The point here -- the one implicitly made in the Farooq-Mogayzel-Strause paper -- is that we who are befitting from all of the progress on the CF front have a moral responsibility to help assure that the same cultural and societal force is placed beyond the quest to overcome SCD. Because that's simply not happening now even though there are three times as many people with Sickle Cell Disease as there are people with Cystic Fibrosis.


As Mogayzel and his colleagues point out, we've known about the SCD-CF disparity since 1970! That's when hematologist Robert Scott published a paper in JAMA that The New York Times covered in a story bearing the headline Doctor Asks Curb of Negro Disease.


Like every other major institution in the United States has done this year, the Cystic Fibrosis Foundation has explicitly and unambiguously acknowledged its responsibility to address the nation's horrible legacy of racism and white supremacy. But the CFF is focused exclusively on racism and white supremacy within the CF community, promising on July 8 to take these steps:

  • Listening and education - Understanding the experiences of Black and other people of color with CF and increasing diverse voices informing our strategy and programs.

  • Recruitment, retention, and career advancement - Supporting the professional advancement of Black researchers and healthcare providers.

  • Health equity - Improving health outcomes for Black and other people of color with CF as part of our mission to ensure all people with CF live long, fulfilling lives.

Here's the thing though. The CFF's July 8 announcement noted that about five percent of CF patients identify themselves as black. It's just awesome that the Foundation wants to do right by these people, while assuring that the many African Americans who help care for people with CF get the professional opportunities and workplace respect they deserve. But the role racism and white supremacy has played in cystic fibrosis is a macro problem that demands more than a micro solution.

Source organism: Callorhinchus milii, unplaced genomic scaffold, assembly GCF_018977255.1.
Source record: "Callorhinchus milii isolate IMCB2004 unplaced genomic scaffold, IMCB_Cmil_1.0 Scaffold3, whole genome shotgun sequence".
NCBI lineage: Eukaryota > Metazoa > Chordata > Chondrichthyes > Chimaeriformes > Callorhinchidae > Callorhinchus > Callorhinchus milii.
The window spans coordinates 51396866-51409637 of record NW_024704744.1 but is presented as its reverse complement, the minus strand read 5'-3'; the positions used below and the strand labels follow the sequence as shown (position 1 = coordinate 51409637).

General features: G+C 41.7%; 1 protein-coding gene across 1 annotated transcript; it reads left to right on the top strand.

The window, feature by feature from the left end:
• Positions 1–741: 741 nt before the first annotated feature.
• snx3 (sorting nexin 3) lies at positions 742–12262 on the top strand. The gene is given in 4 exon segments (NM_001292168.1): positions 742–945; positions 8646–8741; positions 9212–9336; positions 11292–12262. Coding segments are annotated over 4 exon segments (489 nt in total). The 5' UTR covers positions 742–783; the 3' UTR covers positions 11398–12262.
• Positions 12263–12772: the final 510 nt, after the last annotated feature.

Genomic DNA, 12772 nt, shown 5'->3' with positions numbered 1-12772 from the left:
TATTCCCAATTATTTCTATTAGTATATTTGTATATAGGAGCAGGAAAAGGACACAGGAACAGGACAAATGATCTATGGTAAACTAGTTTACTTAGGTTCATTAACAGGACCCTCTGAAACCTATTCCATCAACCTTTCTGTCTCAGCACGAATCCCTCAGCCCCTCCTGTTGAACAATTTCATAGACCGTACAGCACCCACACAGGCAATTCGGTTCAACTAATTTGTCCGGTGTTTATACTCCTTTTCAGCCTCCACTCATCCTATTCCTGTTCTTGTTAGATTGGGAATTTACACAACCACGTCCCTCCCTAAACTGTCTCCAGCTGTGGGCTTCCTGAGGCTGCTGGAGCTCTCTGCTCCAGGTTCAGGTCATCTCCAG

Kudos, by the way, to Erin Allmann Updyke and Erin Welsh, the sharp but irreverent epidemiologists behind the podcast This Disease Will Kill You. They zeroed right in on the SCD-CF disparity in August, although they did so exclusively in their (excellent) episode about Sickle Cell Disease without, alas, having mentioned the issue at all in their (also excellent) deep dive into CF.


So where should we as a CF community go from here if we are to do right by our sisters and brothers in the world of SCD? Well, as a white person living in a very white community who knows very few black people and is acquainted with exactly nobody connected with Sickle Cell Disease, it is, of course, not for me to say. Or, at least, it's not for me to say anything beyond the obvious, which is: We should ask the SCD community what it might need or want from us.